Apostle Paul and the Book of Acts

Paul was the greatest missionary and evangelist in the history of the Christian church.  His background as a Pharisee gave him a great understanding of Jewish law.  He used this to his advantage on several occasions.  Though his greatest missionary trips were to gentile lands he used his rabbinical training to relate to Jews as well.  In Philemon 3:5 Paul calls himself the “Hebrew of Hebrews.” [1]   This phrase indicates that Paul was born of Jewish parents and probably learned “Aramaic and traditional Jewish customs at home.” [2]  He was trained by the Pharisee Gamaliel who is mentioned in Acts 5:34-39 as saying if Christianity is not of God it will die out [3].  Paul deviated from the advice of his teacher and did everything to destroy the church prior to his conversion.

There is little, if any, information about the early life of Paul.  It appears that he was born in A.D. 10 as Saul in Tarsus, and at the age of fourteen shipped off to Jerusalem to train under Gamaliel [4].  Rabbis were also trained in a trade so they can survive in society, and Paul was trained as a tent maker.  This would prove valuable in his various journeys as this was his way of supporting himself.  Ironically this is pretty much all we know about his early life.  Everything else comes from the book of Acts.  Acts is vitally important to understanding how zealous Paul was for Judaism, and how passionate he was to destroy Christianity.  Not only have that, but the absence of clear dates made it “difficult to establish accurately the dates for the events in Paul’s life.” [5]  With that being said we have some external sources that tell us of events.  One of those is the Gallio Inscription which suggests that “Paul appeared before Gallio in Corinth either in the Summer of A.D. 51 or 52.” [6]  The Martyrdom of Paul occurred under the tyrant Nero around A.D. 64.  Evidence for this is found in the book of 1 Clement 5-6.  The book of Acts is vital in determining a chronology of events in the life of Paul as there is little other evidence out there.  I speculate that this is because Nero was doing everything to kill off Christianity, and this included any historical references.  Of course this is pure speculation on my part.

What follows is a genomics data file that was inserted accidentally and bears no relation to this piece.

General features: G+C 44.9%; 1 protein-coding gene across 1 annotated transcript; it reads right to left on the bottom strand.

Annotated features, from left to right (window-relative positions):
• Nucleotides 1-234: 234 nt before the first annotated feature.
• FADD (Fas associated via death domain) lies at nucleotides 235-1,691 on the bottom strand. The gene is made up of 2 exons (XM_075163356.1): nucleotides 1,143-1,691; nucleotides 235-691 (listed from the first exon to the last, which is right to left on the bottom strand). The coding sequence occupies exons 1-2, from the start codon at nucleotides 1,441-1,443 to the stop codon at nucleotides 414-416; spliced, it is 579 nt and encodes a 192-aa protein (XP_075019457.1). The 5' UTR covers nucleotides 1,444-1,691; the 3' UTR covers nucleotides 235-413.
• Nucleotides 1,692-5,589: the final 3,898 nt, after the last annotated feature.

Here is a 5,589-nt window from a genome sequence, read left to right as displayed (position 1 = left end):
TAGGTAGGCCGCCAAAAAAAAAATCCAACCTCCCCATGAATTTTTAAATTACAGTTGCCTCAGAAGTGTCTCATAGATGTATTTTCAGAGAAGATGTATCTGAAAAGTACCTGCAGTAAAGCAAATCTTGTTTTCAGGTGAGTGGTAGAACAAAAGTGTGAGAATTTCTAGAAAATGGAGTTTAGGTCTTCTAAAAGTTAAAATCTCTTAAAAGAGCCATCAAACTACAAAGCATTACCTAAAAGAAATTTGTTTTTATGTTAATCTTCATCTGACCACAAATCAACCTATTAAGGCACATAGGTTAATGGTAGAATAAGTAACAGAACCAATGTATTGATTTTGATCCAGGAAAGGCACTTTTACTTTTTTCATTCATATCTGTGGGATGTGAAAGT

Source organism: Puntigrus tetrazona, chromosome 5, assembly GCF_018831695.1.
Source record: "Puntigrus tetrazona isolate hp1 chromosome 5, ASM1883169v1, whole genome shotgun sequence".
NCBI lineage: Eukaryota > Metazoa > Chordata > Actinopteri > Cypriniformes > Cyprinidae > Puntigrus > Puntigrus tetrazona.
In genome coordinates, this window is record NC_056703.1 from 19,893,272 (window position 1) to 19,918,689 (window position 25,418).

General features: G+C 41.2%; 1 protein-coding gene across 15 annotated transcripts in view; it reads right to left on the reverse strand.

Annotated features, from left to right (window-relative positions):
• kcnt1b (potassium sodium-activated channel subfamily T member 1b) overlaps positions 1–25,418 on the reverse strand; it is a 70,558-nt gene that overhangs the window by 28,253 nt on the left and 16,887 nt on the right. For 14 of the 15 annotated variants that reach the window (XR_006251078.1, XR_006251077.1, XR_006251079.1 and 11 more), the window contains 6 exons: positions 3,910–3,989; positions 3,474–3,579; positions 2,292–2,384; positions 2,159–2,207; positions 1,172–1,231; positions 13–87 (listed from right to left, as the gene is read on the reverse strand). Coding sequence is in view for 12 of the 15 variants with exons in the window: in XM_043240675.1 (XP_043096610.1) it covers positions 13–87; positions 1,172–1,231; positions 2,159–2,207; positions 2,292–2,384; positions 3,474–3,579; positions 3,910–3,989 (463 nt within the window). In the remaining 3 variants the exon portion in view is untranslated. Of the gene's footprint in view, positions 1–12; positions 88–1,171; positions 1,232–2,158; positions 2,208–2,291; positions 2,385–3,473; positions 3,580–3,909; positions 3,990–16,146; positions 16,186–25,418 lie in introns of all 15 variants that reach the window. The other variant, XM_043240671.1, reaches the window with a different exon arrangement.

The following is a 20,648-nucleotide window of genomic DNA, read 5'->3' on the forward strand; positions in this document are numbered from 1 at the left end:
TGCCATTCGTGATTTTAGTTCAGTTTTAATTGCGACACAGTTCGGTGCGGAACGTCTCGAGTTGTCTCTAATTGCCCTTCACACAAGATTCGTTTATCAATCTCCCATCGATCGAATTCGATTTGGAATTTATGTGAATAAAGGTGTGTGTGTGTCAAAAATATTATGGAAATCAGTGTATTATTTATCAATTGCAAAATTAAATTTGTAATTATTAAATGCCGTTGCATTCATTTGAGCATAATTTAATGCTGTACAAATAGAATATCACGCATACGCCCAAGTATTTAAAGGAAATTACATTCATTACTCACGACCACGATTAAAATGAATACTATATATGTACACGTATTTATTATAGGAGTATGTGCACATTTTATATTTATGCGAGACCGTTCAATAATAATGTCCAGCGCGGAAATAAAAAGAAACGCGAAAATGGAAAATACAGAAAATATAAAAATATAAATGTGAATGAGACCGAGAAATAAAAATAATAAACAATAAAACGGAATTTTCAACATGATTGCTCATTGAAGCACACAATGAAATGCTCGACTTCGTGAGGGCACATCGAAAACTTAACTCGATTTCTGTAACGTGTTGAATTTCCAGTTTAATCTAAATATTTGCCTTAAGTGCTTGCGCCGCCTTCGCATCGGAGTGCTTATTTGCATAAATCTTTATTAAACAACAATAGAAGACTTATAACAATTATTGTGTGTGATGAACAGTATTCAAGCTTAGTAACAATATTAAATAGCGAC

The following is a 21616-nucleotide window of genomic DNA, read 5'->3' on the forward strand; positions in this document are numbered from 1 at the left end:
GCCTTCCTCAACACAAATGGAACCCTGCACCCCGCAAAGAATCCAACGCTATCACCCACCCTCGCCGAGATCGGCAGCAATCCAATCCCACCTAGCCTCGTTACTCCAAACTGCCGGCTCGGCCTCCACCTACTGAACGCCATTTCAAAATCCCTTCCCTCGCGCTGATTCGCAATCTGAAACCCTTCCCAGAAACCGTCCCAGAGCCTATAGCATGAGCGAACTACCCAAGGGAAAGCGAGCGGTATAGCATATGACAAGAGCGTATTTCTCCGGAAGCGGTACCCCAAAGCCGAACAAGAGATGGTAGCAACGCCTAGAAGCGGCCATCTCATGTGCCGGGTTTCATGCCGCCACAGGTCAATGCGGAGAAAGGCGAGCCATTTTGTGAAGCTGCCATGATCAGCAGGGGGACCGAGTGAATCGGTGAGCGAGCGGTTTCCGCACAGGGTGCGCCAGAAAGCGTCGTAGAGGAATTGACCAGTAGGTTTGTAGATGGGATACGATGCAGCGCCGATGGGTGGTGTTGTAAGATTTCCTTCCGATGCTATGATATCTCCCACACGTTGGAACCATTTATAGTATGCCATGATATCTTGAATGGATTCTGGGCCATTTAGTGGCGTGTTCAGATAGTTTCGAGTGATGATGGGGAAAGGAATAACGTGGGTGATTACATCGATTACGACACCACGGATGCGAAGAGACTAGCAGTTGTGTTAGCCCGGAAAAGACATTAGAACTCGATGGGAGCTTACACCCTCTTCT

The Apostle Paul engaged in three missionary journeys.  After his conversion he “stayed in Damascus a short time (Acts 9:19b) before leaving for ‘Arabia’.” [7]  Little is known about what precisely happened there.  It is speculated that he was “hammering out his theology.” [8]  We do know that he went from Arabia, then at the request Barabas went from Jerusalem to Antioch.  “While they were in Antioch, Paul and Barnabas took gifts from the church at Antioch to relieve poverty among Jerusalem believers.”  [9]  They then went on Cyprus with John Mark to minister to the Jews.  Upon being rejected they found great success in ministering to the Gentiles.  On the second journey Paul refused to take Mark.  Paul then went to the churches in “Asia Minor, Lystra, Iconium, and Derbe.  He crossed the Aegean sea and for the first time visited Philippi, Thessalonica, Berea, Athens, and Corinth [10].  On the third trip he visited the same places as before, but spent three years in Ephesus.  He was then arrested and held for several years.

 Works Cited

[1] Philemon 3:5

[2]  Lea, Thomas D., and Black.  The New Testament: Its Background and Message.  2d ed.  Nashville, TN: Broadman and Holman, 2003, 346-347.

[3]  Acts 5:34-39

[4]  http://www.biblestudyinfo.com/paul/biography.shtml

[5]  Lea, Thomas D., and Black.  The New Testament: Its Background and Message.  2d ed.  Nashville, TN: Broadman and Holman, 2003, 349.

[6]  Ibid, 349.

[7]  Carson, D. A., and Douglas J. Moo.  An Introduction to the New Testament.  2d ed.  Grand Rapids, MI: Zondervan, 2005, 363.

[8]  Ibid, 363.

[9]  Lea, Thomas D., and Black.  The New Testament: Its Background and Message.  2d ed.  Nashville, TN: Broadman and Holman, 2003, 347.

[10]  Ibid, 348.

[11]  Ibid, 334.

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